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Statue of Sherlock Holmes
 created by Arthur Conan Doyle who lived close to this spot

   Statue of Sherlock Homes,  created by Arthur Conan Doyle who lived close to this spot at Picardy Place ©

Rivers of ink have flowed since 1887, when Sherlock Holmes was first introduced to the world, in an adventure entitled A Study in Scarlet.

Most of the great detective's fans know him so well, that they feel they have actually met him. It would therefore be presumptuous to try and define him here, as his many friends and admirers may each have very different views about this legendary personage.

For those who have not made-up their minds, it might be useful if they read Sir Arthur Conan Doyle's Autobiography, Memories and Adventures. They will undoubtedly come away with the notion that Sherlock Holmes resembles in many ways Dr. Joseph Bell, one of the teachers at the medical school of Edinburgh University. Arthur Doyle was seventeen years old when he first met Dr. Joseph Bell, who was then thirty-nine. The doctor left an indelible impression upon the young student.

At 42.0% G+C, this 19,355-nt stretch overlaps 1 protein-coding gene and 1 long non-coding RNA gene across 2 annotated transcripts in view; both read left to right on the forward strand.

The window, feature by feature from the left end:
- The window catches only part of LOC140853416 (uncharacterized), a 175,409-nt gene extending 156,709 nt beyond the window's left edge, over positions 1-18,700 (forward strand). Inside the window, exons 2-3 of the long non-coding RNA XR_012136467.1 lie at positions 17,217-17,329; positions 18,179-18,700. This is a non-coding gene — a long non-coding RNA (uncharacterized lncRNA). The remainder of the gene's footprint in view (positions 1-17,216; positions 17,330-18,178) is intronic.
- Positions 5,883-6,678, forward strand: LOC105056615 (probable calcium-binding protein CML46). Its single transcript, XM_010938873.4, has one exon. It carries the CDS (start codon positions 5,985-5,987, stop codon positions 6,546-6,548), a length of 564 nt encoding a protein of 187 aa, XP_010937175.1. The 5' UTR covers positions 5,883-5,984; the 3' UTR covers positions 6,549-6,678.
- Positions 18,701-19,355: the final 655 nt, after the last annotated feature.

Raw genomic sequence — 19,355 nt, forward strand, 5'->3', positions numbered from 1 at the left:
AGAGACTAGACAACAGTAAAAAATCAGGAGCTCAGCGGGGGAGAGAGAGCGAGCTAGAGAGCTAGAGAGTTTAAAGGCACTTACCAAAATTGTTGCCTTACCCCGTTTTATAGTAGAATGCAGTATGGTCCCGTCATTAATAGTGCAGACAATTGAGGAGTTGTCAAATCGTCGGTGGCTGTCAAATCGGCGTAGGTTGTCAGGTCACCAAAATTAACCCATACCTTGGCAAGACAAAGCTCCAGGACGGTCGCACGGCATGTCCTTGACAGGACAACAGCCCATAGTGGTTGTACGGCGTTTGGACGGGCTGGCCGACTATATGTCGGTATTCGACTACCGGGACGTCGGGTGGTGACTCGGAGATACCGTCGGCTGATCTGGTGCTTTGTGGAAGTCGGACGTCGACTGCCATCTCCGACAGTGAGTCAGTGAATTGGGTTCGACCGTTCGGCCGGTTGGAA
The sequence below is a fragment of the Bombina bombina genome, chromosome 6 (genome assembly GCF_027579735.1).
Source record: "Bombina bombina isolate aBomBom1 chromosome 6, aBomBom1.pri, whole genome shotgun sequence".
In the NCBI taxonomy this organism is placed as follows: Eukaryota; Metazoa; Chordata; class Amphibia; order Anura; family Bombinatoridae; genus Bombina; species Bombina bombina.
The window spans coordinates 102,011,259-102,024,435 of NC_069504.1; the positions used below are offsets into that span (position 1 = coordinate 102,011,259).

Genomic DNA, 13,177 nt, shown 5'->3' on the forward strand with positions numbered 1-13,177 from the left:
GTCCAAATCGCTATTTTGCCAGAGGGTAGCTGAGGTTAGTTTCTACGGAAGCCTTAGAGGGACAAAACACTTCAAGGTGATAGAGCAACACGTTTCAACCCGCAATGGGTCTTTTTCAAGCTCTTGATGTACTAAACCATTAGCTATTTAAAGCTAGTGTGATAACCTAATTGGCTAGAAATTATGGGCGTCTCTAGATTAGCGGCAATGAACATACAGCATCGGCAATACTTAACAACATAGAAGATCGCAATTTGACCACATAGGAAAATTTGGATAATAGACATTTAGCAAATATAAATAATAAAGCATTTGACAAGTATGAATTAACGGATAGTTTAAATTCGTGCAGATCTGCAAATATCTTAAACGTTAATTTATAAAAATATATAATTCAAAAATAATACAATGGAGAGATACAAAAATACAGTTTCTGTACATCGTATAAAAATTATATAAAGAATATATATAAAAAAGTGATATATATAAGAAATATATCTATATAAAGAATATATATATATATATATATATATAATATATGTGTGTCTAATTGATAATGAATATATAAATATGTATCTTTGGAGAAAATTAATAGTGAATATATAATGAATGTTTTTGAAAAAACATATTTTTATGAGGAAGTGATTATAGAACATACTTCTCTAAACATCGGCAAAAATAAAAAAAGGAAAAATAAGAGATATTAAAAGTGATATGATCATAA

This is how Conan Doyle described him much later: A "thin wiry, dark" man, "with a high-nosed acute face, penetrating gray eyes, angular shoulders." Dr. Bell "would sit in his receiving room with a face like a Red Indian, and diagnose the people as they came in, before they even opened their mouths. He would tell them details of their past life; and hardly would he ever make a mistake."

We owe the improved looks of the great detective, to Sydney Paget, who took his "strikingly handsome" brother Walter as model, when he illustrated a great number of the Sherlock Holmes stories.

Conan Doyle dedicated The Adventures of Sherlock Holmes to Dr. Bell, who gave credit to the author for Sherlock Holmes's genius. "You are yourself Sherlock Holmes and well you know it," he wrote him.